HTML Example: A Hyperlink

The author Donald J. Sobol first published his adventures of boy super sleuth “Encyclopedia” Brown in 1963. All 29 books in this popular series presented the reader with a set of short mysteries, each including factual disparities somewhere within. Young readers were encouraged to read the text closely to try to identify the “slip-up” that breaks the case and then turn to the “Answers” section in the back of the book to verify their finding.

An important part of writing in digital spaces is the use of “hyperlinks.” In their most basic form, a “link,” or hyperlink is word, phrase or image on a Web page that instructs a computer to move to another relevant Web page. Much like Sobol’s “Answers” section linked readers to the facts that solved each case, hyperlinked writing provides links that are pertinent to a piece of writing on the web and help to strengthen the writing by providing direct access back to source documents and related materials for the writer’s audience.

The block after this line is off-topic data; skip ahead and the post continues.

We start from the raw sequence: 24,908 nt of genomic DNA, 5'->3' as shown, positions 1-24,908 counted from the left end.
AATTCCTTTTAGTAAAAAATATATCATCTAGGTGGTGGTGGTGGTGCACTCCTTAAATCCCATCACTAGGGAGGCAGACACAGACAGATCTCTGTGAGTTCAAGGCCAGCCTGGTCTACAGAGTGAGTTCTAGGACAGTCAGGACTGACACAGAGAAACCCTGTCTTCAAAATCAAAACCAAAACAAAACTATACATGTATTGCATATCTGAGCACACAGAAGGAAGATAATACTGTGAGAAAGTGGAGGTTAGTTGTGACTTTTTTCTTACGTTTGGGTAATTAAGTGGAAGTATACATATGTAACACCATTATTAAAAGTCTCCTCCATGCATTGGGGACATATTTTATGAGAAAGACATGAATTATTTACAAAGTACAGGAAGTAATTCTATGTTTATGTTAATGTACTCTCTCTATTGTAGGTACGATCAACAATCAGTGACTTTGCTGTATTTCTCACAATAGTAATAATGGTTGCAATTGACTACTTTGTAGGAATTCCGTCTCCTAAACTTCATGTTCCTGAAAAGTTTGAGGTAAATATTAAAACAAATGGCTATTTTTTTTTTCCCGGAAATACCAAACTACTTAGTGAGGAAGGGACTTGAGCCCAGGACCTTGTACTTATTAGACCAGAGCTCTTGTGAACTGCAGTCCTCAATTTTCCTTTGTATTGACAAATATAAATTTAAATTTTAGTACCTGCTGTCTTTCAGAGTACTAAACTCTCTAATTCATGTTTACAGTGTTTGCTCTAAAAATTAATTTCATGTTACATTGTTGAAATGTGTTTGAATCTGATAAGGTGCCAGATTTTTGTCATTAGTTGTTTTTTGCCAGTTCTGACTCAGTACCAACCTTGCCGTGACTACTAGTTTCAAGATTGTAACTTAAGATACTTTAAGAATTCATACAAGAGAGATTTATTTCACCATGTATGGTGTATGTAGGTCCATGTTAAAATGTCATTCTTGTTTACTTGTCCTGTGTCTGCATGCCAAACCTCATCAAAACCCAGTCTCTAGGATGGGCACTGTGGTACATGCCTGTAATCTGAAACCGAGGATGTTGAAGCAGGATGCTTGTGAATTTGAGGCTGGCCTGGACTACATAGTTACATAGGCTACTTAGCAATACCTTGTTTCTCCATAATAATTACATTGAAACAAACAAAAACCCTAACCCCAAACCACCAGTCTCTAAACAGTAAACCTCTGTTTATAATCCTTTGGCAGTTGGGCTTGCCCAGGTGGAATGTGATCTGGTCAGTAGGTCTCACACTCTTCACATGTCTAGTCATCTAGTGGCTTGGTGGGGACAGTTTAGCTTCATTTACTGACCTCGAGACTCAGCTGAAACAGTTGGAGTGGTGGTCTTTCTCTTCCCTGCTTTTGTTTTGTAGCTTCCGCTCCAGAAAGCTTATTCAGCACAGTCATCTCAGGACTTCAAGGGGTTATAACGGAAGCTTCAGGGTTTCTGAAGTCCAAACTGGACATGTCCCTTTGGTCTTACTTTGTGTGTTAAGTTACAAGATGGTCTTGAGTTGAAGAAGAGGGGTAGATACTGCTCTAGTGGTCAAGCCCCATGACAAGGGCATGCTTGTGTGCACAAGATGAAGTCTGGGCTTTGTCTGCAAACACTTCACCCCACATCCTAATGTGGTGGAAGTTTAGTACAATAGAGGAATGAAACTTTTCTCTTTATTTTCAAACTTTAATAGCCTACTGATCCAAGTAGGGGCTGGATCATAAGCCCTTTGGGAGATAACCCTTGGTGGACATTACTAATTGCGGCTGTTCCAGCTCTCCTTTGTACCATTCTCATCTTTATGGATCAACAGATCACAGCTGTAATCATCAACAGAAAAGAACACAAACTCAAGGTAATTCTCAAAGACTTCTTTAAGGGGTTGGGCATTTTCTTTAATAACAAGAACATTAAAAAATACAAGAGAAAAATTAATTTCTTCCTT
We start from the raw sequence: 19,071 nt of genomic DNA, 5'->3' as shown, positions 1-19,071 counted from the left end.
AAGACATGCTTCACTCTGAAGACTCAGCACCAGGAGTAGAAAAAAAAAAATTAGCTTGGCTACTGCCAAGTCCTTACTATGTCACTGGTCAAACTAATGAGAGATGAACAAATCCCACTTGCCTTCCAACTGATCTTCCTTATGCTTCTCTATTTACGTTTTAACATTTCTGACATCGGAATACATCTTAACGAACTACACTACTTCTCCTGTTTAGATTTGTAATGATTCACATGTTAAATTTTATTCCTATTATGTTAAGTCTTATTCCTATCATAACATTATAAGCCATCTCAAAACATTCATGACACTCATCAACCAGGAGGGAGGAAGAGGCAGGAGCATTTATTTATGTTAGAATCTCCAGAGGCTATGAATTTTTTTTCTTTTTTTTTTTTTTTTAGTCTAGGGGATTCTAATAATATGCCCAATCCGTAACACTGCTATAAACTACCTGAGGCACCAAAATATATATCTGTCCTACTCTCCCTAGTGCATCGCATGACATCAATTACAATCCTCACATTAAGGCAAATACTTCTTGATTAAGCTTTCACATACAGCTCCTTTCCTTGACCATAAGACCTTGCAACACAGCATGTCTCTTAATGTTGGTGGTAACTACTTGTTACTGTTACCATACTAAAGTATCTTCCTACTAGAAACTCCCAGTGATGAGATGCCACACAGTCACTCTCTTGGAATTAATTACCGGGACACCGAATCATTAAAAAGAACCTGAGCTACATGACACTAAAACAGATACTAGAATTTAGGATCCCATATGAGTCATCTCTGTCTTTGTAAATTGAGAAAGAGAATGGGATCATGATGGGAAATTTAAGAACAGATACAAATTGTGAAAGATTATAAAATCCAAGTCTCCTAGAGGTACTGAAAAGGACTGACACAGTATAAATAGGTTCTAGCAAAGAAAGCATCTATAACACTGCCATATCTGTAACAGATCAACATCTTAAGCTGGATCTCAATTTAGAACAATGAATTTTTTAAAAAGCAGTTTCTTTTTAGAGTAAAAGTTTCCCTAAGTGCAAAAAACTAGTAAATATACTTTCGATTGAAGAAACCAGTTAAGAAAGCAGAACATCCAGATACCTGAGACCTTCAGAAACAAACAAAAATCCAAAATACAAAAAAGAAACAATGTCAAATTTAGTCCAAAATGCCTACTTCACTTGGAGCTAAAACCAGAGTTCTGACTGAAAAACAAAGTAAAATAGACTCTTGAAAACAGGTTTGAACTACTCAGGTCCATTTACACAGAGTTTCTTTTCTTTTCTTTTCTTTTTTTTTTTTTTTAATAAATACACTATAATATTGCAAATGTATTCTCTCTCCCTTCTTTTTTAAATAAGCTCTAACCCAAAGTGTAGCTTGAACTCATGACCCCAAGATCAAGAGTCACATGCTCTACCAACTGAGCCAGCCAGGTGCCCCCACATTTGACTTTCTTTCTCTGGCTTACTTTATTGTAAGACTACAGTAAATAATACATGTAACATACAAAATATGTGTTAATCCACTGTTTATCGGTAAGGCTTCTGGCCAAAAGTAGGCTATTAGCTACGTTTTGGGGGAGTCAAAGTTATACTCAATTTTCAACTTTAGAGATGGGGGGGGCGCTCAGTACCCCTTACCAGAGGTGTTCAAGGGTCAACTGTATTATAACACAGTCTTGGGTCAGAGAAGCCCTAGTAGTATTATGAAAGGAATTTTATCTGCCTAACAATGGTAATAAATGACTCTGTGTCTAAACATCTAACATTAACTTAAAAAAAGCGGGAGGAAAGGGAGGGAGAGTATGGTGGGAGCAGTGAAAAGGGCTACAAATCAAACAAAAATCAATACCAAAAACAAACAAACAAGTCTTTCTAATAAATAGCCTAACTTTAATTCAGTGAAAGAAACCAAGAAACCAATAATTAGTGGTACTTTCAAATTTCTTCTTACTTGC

An increasingly more important of digital texts, hyperlinked writing is an important transliteracy skill to develop in students, beginning even in the preschool years. While they may not be familiar with the terminology associated with hyperlinks, young children almost innately understand the point and click component of navigating hyperlinked content, therefore teaching young children the vocabulary associated with hyperlinked writing is crucial. Parents and teachers can model this vocabulary as children are actively engaged with digital content by responding with phrases like, “Look what happened when you clicked the link! You opened a new page,” or “If you want to move one, click on the link on the bottom of the screen.” Infusing vocabulary with associated play activities is a great way to provide early exposure to the tenants of hyperlinked writing.

In the primary grades, students can begin to use blogs to draft, edit, and publish writing responses that include hyperlinks. Teachers will need to begin by modeling the discrete skills of hyperlinking for students. For example, a teacher might begin by composing the phrase “Brown bear, brown bear what do you see?” As part of the predictable response, “I see a ___ looking at me,” the teacher demonstrates how to insert a link to a picture of the animal included in the response. After repeated modeling, the teacher can then integrate student created (and hyperlinked) responses into writing center activities. As an additional support, teachers can created step-by-step guides for the hyperlinking process that include screenshots for students to reference.